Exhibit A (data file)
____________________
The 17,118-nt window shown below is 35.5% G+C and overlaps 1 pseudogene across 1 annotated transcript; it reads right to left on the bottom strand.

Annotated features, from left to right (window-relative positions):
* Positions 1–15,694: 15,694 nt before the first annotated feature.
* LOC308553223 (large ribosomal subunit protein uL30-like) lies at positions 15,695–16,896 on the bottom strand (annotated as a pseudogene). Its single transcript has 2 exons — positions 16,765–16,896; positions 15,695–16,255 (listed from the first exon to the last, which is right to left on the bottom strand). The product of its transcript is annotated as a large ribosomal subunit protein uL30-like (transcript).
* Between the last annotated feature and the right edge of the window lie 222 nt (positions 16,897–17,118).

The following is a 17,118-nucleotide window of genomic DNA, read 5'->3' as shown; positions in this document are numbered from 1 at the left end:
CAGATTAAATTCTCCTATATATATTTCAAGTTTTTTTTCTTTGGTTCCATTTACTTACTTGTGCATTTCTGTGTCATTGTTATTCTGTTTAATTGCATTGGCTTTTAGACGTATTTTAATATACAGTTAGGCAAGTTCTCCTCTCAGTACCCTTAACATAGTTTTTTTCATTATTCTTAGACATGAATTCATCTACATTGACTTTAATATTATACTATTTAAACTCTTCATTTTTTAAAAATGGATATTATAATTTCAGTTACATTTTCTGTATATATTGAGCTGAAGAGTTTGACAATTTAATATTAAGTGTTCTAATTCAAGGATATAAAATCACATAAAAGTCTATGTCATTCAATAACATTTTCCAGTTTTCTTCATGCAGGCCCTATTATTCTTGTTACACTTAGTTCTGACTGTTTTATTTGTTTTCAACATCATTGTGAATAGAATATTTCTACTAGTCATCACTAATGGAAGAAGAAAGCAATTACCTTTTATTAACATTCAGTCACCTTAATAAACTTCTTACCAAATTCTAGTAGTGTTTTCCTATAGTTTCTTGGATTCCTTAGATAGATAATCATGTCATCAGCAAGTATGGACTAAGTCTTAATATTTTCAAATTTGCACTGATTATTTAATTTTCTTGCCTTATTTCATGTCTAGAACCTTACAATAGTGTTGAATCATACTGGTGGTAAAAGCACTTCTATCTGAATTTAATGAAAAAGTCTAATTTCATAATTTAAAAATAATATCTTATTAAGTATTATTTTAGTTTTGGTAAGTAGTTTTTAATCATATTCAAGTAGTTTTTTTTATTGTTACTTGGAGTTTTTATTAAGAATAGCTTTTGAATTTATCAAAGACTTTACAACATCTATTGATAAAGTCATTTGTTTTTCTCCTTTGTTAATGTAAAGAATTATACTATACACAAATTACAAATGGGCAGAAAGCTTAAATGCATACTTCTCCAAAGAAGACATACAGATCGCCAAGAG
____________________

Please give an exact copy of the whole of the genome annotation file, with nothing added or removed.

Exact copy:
The 17,118-nt window shown below is 35.5% G+C and overlaps 1 pseudogene across 1 annotated transcript; it reads right to left on the bottom strand.

Annotated features, from left to right (window-relative positions):
* Positions 1–15,694: 15,694 nt before the first annotated feature.
* LOC308553223 (large ribosomal subunit protein uL30-like) lies at positions 15,695–16,896 on the bottom strand (annotated as a pseudogene). Its single transcript has 2 exons — positions 16,765–16,896; positions 15,695–16,255 (listed from the first exon to the last, which is right to left on the bottom strand). The product of its transcript is annotated as a large ribosomal subunit protein uL30-like (transcript).
* Between the last annotated feature and the right edge of the window lie 222 nt (positions 16,897–17,118).

The following is a 17,118-nucleotide window of genomic DNA, read 5'->3' as shown; positions in this document are numbered from 1 at the left end:
CAGATTAAATTCTCCTATATATATTTCAAGTTTTTTTTCTTTGGTTCCATTTACTTACTTGTGCATTTCTGTGTCATTGTTATTCTGTTTAATTGCATTGGCTTTTAGACGTATTTTAATATACAGTTAGGCAAGTTCTCCTCTCAGTACCCTTAACATAGTTTTTTTCATTATTCTTAGACATGAATTCATCTACATTGACTTTAATATTATACTATTTAAACTCTTCATTTTTTAAAAATGGATATTATAATTTCAGTTACATTTTCTGTATATATTGAGCTGAAGAGTTTGACAATTTAATATTAAGTGTTCTAATTCAAGGATATAAAATCACATAAAAGTCTATGTCATTCAATAACATTTTCCAGTTTTCTTCATGCAGGCCCTATTATTCTTGTTACACTTAGTTCTGACTGTTTTATTTGTTTTCAACATCATTGTGAATAGAATATTTCTACTAGTCATCACTAATGGAAGAAGAAAGCAATTACCTTTTATTAACATTCAGTCACCTTAATAAACTTCTTACCAAATTCTAGTAGTGTTTTCCTATAGTTTCTTGGATTCCTTAGATAGATAATCATGTCATCAGCAAGTATGGACTAAGTCTTAATATTTTCAAATTTGCACTGATTATTTAATTTTCTTGCCTTATTTCATGTCTAGAACCTTACAATAGTGTTGAATCATACTGGTGGTAAAAGCACTTCTATCTGAATTTAATGAAAAAGTCTAATTTCATAATTTAAAAATAATATCTTATTAAGTATTATTTTAGTTTTGGTAAGTAGTTTTTAATCATATTCAAGTAGTTTTTTTTATTGTTACTTGGAGTTTTTATTAAGAATAGCTTTTGAATTTATCAAAGACTTTACAACATCTATTGATAAAGTCATTTGTTTTTCTCCTTTGTTAATGTAAAGAATTATACTATACACAAATTACAAATGGGCAGAAAGCTTAAATGCATACTTCTCCAAAGAAGACATACAGATCGCCAAGAG